The objective of this PhD project is the development and application of a fully coupled fire-composition-climate Earth system model to quantify the impacts of fire variability on atmospheric composition-climate interactions in present and future worlds.
The initial steps of this project have culminated in the first paper of this PhD, titled “Coupling interactive fire with atmospheric composition and climate in the UK Earth System Model,” which describes the work performed to develop and evaluate a fully coupled fire–climate–composition Earth System model replacing the prescribed transient monthly varying biomass burning emissions in UKESM1. As a result, through atmospheric chemistry and aerosols, the interactive fire emissions can affect radiation and clouds, thereby affecting weather/climate and the meteorological drives of fires themselves. This work has demonstrated that the coupled model has similar performance in reproducing the distribution of aerosols and carbon monoxide atmospheric column. This shows that including INFERNO in UKESM1 (UKESM1+INFERNO) provides a useful coupling framework that allows for an internally consistent representation of complex fire-climate-composition interactions and feedbacks in the Earth System.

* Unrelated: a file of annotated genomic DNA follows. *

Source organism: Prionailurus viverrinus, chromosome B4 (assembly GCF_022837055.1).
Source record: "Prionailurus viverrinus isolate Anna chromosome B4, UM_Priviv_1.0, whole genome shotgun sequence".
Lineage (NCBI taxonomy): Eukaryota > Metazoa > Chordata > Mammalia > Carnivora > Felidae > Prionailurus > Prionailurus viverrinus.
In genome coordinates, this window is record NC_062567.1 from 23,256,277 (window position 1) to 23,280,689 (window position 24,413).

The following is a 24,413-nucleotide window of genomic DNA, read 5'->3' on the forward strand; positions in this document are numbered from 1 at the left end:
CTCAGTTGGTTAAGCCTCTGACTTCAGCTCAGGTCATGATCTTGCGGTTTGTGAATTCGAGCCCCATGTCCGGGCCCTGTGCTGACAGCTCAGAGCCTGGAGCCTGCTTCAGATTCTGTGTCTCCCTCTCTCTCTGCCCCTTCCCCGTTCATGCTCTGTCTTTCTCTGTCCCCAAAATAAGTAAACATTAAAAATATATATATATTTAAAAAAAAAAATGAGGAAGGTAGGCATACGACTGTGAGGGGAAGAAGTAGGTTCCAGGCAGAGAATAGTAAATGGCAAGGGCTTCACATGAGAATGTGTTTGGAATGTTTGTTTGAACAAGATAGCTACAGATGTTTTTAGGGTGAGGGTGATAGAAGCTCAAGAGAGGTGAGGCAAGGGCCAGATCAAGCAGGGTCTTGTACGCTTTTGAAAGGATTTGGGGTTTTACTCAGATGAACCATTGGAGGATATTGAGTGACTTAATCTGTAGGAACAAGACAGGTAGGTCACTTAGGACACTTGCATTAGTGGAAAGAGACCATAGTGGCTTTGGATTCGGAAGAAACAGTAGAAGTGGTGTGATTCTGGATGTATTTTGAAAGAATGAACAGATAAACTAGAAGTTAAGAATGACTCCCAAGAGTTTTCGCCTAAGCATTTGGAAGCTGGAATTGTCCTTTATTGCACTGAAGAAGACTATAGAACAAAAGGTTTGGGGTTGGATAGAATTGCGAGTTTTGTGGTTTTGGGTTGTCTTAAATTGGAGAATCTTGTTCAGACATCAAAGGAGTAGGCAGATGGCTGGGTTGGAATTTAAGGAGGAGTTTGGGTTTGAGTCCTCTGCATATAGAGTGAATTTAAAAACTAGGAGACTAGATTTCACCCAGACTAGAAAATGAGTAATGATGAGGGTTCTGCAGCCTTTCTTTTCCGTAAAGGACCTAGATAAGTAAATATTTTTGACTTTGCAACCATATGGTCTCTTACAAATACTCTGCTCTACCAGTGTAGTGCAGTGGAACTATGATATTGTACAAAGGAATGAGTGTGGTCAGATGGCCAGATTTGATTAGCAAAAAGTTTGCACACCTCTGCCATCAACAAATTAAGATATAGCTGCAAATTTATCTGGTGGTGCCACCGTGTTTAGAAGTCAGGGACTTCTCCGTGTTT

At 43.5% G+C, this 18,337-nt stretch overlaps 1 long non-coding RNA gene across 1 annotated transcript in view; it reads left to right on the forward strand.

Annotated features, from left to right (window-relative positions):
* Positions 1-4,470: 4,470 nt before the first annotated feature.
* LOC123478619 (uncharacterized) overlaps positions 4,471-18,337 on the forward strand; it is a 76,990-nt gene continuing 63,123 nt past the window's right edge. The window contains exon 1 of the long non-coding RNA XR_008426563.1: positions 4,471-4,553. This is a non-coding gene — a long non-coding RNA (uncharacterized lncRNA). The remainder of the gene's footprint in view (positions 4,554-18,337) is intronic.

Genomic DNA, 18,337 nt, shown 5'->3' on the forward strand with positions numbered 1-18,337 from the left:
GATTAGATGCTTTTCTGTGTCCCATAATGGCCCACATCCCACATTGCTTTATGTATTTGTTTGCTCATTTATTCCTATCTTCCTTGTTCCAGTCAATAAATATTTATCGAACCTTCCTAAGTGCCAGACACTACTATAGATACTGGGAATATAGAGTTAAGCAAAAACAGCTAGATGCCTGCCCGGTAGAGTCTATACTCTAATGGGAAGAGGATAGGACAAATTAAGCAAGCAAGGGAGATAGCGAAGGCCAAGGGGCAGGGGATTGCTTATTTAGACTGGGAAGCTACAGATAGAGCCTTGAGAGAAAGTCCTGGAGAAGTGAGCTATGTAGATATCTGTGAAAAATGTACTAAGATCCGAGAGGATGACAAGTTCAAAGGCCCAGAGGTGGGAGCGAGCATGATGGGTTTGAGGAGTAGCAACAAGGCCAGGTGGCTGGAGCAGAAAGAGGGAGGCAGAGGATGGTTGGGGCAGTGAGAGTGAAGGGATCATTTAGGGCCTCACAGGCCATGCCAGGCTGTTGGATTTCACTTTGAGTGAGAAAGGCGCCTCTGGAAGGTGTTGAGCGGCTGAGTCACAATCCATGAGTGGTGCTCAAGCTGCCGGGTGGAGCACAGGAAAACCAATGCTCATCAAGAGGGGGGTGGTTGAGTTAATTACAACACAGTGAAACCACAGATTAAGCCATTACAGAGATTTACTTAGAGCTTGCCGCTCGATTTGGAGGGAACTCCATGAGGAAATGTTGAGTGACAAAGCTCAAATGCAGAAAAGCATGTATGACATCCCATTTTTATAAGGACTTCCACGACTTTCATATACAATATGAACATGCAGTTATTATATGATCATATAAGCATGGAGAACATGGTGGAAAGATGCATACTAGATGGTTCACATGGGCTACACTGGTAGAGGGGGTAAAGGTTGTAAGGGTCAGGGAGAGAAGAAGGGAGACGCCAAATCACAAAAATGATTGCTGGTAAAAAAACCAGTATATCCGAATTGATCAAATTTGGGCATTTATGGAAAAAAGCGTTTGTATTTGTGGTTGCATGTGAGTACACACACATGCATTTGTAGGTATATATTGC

Currently, this project is focused on quantify the impacts of fire variability on atmospheric composition-climate interactions using future climate scenarios.